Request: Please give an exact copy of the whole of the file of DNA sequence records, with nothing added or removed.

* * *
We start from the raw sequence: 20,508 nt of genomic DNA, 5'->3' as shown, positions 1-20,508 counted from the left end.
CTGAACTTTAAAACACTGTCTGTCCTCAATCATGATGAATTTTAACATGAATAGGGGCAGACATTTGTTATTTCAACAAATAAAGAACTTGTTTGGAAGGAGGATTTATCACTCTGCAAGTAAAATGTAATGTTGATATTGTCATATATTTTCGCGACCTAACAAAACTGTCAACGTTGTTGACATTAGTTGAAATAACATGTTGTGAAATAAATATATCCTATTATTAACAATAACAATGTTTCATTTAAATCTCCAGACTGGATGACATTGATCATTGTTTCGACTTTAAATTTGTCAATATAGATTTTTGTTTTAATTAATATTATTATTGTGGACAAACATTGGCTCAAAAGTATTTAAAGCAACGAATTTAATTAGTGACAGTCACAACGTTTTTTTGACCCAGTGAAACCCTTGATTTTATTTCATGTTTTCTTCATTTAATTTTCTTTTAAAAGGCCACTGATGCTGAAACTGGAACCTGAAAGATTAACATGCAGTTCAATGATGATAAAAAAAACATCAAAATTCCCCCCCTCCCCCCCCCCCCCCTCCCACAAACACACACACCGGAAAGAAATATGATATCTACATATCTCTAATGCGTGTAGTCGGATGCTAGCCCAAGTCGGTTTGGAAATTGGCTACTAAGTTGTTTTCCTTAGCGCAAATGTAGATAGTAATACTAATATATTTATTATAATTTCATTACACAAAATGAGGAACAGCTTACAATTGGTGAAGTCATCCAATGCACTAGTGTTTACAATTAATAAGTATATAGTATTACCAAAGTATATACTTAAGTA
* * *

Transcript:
We start from the raw sequence: 20,508 nt of genomic DNA, 5'->3' as shown, positions 1-20,508 counted from the left end.
CTGAACTTTAAAACACTGTCTGTCCTCAATCATGATGAATTTTAACATGAATAGGGGCAGACATTTGTTATTTCAACAAATAAAGAACTTGTTTGGAAGGAGGATTTATCACTCTGCAAGTAAAATGTAATGTTGATATTGTCATATATTTTCGCGACCTAACAAAACTGTCAACGTTGTTGACATTAGTTGAAATAACATGTTGTGAAATAAATATATCCTATTATTAACAATAACAATGTTTCATTTAAATCTCCAGACTGGATGACATTGATCATTGTTTCGACTTTAAATTTGTCAATATAGATTTTTGTTTTAATTAATATTATTATTGTGGACAAACATTGGCTCAAAAGTATTTAAAGCAACGAATTTAATTAGTGACAGTCACAACGTTTTTTTGACCCAGTGAAACCCTTGATTTTATTTCATGTTTTCTTCATTTAATTTTCTTTTAAAAGGCCACTGATGCTGAAACTGGAACCTGAAAGATTAACATGCAGTTCAATGATGATAAAAAAAACATCAAAATTCCCCCCCTCCCCCCCCCCCCCCTCCCACAAACACACACACCGGAAAGAAATATGATATCTACATATCTCTAATGCGTGTAGTCGGATGCTAGCCCAAGTCGGTTTGGAAATTGGCTACTAAGTTGTTTTCCTTAGCGCAAATGTAGATAGTAATACTAATATATTTATTATAATTTCATTACACAAAATGAGGAACAGCTTACAATTGGTGAAGTCATCCAATGCACTAGTGTTTACAATTAATAAGTATATAGTATTACCAAAGTATATACTTAAGTA